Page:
This is where we start talking about the results that we’re promising people. Something I want to lift up for all of us here that’s so important is that a lot of it is we’re conscious businesses. We’re green. We’re eco-friendly. We’re community minded and it’s really important to distinguish here between a value proposition and a values proposition.
The values proposition is your values. You know, “We’re green. We’re eco-friendly. Every year we do an ecological footprint on our business. We use only recycled products. We’re fair trade, living wage. We give 10% of our profits to a charity.”
And it’s important to create one. I was recently at the launch of Calgary’s new green business network, www.reapcalgary.com and the founder pointed to a monster.ca survey that had been done where 78% of Canadian employees would leave their current job for a more conscious, green job. And 81% of 1275 surveyed agreed that their employer was either polluting, ignoring the need to become greener or needed help in moving in that direction.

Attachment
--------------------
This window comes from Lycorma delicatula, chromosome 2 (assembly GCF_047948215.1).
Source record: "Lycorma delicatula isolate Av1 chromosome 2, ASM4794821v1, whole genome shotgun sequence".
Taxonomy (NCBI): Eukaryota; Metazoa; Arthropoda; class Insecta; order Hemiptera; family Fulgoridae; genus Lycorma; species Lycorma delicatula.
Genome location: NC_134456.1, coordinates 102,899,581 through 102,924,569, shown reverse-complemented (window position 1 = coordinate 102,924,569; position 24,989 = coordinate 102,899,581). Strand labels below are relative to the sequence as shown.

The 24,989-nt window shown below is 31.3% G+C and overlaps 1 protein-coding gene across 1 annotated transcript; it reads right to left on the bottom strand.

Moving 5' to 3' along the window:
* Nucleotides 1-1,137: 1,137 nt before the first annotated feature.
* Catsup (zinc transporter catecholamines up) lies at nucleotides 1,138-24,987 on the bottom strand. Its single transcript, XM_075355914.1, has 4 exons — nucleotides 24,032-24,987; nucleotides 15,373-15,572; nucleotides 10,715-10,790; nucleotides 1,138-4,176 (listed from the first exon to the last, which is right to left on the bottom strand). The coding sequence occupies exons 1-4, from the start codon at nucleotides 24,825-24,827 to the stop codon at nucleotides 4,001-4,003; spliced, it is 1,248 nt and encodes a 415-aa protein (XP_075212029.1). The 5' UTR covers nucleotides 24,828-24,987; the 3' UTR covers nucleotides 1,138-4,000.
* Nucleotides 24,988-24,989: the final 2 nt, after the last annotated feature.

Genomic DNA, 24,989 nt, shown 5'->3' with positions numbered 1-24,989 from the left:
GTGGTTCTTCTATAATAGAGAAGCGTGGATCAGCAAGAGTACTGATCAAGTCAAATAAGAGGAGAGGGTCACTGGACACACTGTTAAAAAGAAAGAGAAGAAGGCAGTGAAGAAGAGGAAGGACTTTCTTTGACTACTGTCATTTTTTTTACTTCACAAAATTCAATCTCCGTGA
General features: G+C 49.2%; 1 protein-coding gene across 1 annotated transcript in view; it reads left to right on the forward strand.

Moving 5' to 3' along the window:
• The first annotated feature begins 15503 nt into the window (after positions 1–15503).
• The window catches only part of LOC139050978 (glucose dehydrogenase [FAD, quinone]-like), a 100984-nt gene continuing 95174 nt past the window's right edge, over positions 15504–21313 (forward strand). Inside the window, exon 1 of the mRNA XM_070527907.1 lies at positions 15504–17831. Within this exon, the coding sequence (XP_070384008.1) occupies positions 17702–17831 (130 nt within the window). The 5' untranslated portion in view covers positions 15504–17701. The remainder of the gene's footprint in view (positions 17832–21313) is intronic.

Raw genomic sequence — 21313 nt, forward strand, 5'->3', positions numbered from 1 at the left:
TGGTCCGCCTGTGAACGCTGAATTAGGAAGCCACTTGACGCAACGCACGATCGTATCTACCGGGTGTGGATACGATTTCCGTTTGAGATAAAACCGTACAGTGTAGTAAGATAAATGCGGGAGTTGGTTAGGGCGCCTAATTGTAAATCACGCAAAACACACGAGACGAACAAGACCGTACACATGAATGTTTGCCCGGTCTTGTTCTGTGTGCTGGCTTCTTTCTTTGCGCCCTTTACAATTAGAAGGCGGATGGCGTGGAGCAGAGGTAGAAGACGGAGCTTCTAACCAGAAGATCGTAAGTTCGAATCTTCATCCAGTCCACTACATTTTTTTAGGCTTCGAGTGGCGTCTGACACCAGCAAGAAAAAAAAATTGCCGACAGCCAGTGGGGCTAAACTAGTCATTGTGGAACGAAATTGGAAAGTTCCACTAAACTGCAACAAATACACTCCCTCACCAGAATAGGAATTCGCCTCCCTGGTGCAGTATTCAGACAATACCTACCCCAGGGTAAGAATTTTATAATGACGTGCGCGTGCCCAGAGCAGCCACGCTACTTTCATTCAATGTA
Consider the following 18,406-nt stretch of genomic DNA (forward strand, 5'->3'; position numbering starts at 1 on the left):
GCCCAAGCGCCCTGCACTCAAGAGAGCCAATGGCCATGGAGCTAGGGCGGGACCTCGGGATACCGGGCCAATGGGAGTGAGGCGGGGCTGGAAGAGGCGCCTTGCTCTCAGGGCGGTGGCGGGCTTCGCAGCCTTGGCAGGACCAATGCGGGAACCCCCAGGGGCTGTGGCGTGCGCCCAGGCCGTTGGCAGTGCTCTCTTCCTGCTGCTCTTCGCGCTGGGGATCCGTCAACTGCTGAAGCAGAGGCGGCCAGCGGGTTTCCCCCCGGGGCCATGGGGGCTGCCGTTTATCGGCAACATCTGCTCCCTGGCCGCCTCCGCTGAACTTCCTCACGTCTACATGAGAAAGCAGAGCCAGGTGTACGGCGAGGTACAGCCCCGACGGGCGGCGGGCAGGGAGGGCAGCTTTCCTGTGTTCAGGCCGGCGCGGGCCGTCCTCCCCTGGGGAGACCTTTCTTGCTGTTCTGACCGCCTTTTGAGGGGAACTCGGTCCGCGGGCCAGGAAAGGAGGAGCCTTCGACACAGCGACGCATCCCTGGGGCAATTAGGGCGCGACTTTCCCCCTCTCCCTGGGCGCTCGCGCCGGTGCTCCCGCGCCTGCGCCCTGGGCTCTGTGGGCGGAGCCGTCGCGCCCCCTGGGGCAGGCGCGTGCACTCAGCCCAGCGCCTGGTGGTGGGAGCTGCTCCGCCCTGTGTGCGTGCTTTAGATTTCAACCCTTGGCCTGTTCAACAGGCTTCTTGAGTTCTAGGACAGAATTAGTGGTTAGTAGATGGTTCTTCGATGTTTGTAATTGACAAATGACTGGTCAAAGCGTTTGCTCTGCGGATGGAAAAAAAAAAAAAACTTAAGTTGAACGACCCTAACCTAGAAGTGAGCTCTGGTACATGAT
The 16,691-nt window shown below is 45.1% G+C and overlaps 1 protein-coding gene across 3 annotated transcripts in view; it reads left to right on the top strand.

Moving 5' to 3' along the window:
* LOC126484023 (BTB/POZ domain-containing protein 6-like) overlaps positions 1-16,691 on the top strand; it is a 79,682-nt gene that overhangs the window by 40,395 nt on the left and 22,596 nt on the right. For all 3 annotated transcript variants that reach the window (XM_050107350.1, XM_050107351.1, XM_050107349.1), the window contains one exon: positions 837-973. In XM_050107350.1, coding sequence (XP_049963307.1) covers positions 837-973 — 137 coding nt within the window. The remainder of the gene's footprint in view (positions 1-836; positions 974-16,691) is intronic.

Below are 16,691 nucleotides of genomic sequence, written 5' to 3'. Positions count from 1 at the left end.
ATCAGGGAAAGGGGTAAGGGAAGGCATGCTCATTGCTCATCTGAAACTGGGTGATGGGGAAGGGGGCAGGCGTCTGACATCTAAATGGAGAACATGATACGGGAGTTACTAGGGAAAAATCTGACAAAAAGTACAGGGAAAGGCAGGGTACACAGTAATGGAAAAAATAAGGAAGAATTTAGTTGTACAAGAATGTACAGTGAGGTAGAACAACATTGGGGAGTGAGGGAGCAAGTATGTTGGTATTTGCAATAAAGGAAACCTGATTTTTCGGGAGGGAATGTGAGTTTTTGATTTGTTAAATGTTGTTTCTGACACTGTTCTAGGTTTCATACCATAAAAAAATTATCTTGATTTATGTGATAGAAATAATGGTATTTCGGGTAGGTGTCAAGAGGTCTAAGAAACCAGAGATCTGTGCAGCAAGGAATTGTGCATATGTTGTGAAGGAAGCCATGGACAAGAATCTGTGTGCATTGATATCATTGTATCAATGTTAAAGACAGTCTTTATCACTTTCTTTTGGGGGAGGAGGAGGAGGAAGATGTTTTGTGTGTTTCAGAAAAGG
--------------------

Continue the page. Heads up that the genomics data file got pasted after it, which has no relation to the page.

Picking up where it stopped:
All things being equal, companies with a solid and compelling values proposition enjoy: more customers, more loyal customers, more leeway when they screw up, more loyal employees and more credibility in the marketplace.
In case, you don’t care about these and are thinking of ignoring it (or you’ve got a great values proposition and are too lazy to tell people) you might be interested to know that not only are more companies joining this green revolution. More companies are reporting it to their investors, board, employees and customers. Out of the top 250 companies in the world, 35% created sustainability reports in 1999. In 2005, it almost doubled to 64%. 45 of the top 100 American companies do. 87 of the top 100 European companies do.
But, this is a vital point. It’s not just enough to identify your values proposition – you must then embody and communicate it to your staff, your customers and anyone else important. And you must be specific.
What codes of conduct do you hold?
What values based certifications do you have? (e.g. certified organic, fair trade etc).
Have you been endorsed by any significant non-profits?